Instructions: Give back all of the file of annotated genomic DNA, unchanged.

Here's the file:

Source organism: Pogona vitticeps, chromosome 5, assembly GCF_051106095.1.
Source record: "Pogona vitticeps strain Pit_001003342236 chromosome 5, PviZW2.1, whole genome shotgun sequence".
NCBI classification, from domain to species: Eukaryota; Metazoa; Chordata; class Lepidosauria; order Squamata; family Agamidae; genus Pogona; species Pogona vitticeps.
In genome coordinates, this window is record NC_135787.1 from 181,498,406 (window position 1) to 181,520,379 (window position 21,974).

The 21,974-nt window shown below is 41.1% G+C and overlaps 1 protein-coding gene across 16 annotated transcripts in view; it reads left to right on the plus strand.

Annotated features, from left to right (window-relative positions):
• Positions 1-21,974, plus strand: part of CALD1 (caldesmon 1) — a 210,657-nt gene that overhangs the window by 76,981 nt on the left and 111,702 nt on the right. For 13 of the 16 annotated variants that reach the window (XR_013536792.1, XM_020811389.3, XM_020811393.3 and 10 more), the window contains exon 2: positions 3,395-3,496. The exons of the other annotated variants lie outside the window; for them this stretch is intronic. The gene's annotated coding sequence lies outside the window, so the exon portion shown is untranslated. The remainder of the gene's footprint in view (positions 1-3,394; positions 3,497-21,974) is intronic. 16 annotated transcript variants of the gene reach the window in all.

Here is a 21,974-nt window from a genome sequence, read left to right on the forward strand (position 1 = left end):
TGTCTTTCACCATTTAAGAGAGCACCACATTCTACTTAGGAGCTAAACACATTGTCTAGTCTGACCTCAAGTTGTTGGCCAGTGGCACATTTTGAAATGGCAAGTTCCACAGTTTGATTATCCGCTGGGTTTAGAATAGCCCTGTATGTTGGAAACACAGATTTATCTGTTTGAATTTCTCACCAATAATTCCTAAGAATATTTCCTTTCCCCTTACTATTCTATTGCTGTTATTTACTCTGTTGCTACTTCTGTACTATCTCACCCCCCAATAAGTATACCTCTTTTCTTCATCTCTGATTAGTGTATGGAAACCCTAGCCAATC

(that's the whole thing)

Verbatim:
Source organism: Pogona vitticeps, chromosome 5, assembly GCF_051106095.1.
Source record: "Pogona vitticeps strain Pit_001003342236 chromosome 5, PviZW2.1, whole genome shotgun sequence".
NCBI classification, from domain to species: Eukaryota; Metazoa; Chordata; class Lepidosauria; order Squamata; family Agamidae; genus Pogona; species Pogona vitticeps.
In genome coordinates, this window is record NC_135787.1 from 181,498,406 (window position 1) to 181,520,379 (window position 21,974).

The 21,974-nt window shown below is 41.1% G+C and overlaps 1 protein-coding gene across 16 annotated transcripts in view; it reads left to right on the plus strand.

Annotated features, from left to right (window-relative positions):
• Positions 1-21,974, plus strand: part of CALD1 (caldesmon 1) — a 210,657-nt gene that overhangs the window by 76,981 nt on the left and 111,702 nt on the right. For 13 of the 16 annotated variants that reach the window (XR_013536792.1, XM_020811389.3, XM_020811393.3 and 10 more), the window contains exon 2: positions 3,395-3,496. The exons of the other annotated variants lie outside the window; for them this stretch is intronic. The gene's annotated coding sequence lies outside the window, so the exon portion shown is untranslated. The remainder of the gene's footprint in view (positions 1-3,394; positions 3,497-21,974) is intronic. 16 annotated transcript variants of the gene reach the window in all.

Here is a 21,974-nt window from a genome sequence, read left to right on the forward strand (position 1 = left end):
TGTCTTTCACCATTTAAGAGAGCACCACATTCTACTTAGGAGCTAAACACATTGTCTAGTCTGACCTCAAGTTGTTGGCCAGTGGCACATTTTGAAATGGCAAGTTCCACAGTTTGATTATCCGCTGGGTTTAGAATAGCCCTGTATGTTGGAAACACAGATTTATCTGTTTGAATTTCTCACCAATAATTCCTAAGAATATTTCCTTTCCCCTTACTATTCTATTGCTGTTATTTACTCTGTTGCTACTTCTGTACTATCTCACCCCCCAATAAGTATACCTCTTTTCTTCATCTCTGATTAGTGTATGGAAACCCTAGCCAATC